But ‘middle class’ women experience rape and sexual violence at the hands of their male friends and husbands too. MJ attempts to explain this as a ‘projected victimhood’ of working class women sticking to middle-class women. This explanation is not convincing and we think instead it points to a structural intra-class commonality of gender relations instead which we trace back to: the gendered split between the reproductive and productive spheres that is present within all classes; gendered institutions and women’s particular role as labour within capitalism.
The emergence of capitalism was contradictory: it undermined the previous patriarchal (feudal) institutions, but at the same time, alongside the development of an idea of a bourgeois subject, it largely universalized gender roles across classes. The welfare and medical system to a certain extent generalized both a ‘scientific view of women’s social biology’ and reproductive norms. And certain institutions emerged where, despite major class differences within, lower and upper class males converged. (And if there is a dynamic which projects the victimhood of working class women onto middle-class women, then there exists a similar dynamic which binds working-class men to the ‘masculinity’ of upper-class men). These became schools of masculinity, such as large armies, settler economies, the prison system, religious organisations, certain industries. These institutions worked as buffer-zones during times of labour market contraction: working class men migrated, were drawn into the army, got material relief by entering cross-class religious organisations etc.; working men enter them (they are forced to enter them) and come together with men of other classes in a hierarchical masculine separate sphere, which both discipline the male working class, maintain hierarchical structures and train them to discipline ‘their women’. The sexist consciousness within the working class therefore cannot be treated as mere ‘false consciousness’, as remnants or ‘release valves’, but its fundaments have to be attacked materially. These general capitalist institutions, mainly lead by men, also increasingly shaped the conflict around the uneven distribution of (domestic) labour and power within the working class, mainly the access to the labour market. Iran is an example where the state/religious forces was able to push back female employment; it is partly based on ‘masculine institutions’, defending the access right of working class men to a shrinking labour market through conservative ideology. But we can also see that nowadays it requires a police state in order to reproduce this separation; ‘women’ can be one of the first who can crack the shell of this police state. All in all, the sexist ideology of the upper-class seemed not as unrelated to the conditions of the working class as it was during feudal times, when these ‘civic’ institutions did not exist to such an extent.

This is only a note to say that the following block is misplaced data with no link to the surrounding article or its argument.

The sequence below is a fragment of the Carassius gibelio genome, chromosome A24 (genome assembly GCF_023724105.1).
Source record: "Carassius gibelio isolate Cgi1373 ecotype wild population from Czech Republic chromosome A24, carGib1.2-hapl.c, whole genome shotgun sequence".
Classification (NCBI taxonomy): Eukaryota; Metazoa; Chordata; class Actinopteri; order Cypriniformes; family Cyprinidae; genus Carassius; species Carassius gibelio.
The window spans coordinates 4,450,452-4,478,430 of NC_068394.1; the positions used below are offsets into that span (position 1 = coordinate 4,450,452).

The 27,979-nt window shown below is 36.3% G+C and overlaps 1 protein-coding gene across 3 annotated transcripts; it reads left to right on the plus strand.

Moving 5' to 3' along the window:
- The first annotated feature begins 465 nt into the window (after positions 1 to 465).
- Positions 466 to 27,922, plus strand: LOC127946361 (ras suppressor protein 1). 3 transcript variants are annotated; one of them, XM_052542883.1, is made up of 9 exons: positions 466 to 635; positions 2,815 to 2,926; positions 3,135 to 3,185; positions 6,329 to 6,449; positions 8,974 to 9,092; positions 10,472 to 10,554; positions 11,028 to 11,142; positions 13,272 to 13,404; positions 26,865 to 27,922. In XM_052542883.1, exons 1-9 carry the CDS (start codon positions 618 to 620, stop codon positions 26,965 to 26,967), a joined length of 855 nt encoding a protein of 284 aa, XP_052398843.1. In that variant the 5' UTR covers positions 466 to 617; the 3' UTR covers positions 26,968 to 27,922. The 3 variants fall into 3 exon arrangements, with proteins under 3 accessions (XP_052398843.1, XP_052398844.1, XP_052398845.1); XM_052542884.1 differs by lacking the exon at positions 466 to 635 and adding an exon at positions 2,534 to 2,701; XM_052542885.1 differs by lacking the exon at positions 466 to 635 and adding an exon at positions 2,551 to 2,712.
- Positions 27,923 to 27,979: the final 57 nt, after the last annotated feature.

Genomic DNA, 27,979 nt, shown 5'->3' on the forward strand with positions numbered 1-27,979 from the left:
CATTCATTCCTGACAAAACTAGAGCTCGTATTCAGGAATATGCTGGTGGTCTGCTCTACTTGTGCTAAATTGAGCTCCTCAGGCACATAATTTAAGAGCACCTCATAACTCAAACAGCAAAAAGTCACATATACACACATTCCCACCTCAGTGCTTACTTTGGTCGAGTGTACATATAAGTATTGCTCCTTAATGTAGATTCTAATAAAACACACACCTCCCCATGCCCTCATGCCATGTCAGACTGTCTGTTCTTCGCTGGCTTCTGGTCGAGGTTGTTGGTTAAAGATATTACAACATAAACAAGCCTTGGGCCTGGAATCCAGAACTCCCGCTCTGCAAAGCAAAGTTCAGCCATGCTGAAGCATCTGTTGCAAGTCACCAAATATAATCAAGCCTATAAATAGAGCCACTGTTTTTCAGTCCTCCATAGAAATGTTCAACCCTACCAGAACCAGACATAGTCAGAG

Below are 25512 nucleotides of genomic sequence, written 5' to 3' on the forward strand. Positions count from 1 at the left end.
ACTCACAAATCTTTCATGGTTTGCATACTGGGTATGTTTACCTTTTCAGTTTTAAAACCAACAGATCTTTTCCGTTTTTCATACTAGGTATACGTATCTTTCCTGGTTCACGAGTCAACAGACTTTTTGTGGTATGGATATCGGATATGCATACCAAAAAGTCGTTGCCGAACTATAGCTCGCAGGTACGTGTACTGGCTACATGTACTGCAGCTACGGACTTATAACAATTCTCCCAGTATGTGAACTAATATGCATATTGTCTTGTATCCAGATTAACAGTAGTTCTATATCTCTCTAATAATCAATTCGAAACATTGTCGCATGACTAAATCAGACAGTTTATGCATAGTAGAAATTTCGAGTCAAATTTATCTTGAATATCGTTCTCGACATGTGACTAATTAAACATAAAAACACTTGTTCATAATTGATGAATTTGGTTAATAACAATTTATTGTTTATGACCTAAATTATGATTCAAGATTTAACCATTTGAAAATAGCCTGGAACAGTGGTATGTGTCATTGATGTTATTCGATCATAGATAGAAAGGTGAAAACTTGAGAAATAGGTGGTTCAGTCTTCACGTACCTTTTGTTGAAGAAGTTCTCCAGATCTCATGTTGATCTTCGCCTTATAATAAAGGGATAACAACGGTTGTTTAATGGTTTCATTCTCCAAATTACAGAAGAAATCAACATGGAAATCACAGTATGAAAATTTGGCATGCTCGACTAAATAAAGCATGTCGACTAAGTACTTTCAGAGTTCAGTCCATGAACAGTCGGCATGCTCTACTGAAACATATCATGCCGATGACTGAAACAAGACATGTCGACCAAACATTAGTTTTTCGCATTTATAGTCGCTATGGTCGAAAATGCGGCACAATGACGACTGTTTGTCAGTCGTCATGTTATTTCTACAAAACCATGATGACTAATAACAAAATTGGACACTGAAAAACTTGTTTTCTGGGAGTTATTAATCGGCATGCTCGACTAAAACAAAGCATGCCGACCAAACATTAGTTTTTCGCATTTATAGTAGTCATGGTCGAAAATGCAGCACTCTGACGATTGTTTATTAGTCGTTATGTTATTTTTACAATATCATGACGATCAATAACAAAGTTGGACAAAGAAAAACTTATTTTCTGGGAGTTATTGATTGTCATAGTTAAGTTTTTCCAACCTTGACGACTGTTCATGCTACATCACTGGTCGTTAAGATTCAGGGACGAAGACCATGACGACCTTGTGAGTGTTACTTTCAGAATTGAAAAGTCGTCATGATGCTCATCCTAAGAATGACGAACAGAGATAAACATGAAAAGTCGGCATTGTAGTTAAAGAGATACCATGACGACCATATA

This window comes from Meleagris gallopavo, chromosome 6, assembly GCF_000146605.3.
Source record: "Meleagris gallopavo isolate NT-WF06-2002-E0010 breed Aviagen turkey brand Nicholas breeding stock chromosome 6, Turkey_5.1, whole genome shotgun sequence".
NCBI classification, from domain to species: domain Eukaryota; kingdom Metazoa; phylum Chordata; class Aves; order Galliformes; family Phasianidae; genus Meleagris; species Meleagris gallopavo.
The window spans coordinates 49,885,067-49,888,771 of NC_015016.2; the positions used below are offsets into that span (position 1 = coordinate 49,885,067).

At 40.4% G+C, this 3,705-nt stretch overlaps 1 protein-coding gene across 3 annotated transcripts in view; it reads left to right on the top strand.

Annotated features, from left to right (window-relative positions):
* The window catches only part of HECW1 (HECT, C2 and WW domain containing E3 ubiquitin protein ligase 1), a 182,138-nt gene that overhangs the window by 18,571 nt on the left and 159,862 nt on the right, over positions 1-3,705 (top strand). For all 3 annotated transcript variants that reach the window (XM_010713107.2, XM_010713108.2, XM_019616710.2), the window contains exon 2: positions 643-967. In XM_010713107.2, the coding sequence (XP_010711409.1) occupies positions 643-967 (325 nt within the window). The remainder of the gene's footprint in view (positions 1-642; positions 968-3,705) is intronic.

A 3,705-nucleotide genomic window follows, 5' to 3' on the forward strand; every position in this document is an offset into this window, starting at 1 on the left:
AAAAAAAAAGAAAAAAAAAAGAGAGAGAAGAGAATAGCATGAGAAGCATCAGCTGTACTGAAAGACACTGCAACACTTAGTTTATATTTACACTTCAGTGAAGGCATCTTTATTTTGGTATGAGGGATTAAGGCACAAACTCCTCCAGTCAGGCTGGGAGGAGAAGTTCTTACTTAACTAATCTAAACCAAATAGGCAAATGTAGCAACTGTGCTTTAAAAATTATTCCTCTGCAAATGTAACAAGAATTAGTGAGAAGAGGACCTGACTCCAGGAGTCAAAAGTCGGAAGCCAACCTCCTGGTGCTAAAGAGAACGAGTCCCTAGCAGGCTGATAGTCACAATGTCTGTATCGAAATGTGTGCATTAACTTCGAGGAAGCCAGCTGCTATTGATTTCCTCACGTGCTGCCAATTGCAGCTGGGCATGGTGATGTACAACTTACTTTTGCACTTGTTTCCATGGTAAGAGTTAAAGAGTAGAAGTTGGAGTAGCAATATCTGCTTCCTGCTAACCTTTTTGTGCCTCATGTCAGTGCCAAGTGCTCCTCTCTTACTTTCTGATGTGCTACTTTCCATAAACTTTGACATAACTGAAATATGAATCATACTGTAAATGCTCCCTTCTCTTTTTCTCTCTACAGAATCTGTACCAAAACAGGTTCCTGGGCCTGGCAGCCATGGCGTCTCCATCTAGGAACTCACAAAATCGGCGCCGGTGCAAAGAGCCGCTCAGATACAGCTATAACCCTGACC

These, often state-backed institutions, are also one way in which gender differences are constantly reproduced despite capitalism undermining the biological reasons for the division of labour between men and women (e.g. through automisation that means physical strength cannot be used as a reason for employing men over women). Male institutions such as the army, prison system, some parts of the organised labour and left movements for example perpetuate gender and class hierarchies and privileges, so an essential part of class struggle is attacking these institutions, including crucially, the family. In this case, we believe it is naïve for MJ to think this will not involve some ‘direct’ challenging of working class male power by (working class) women at particular moments.
*Escaping the kitchen, home and family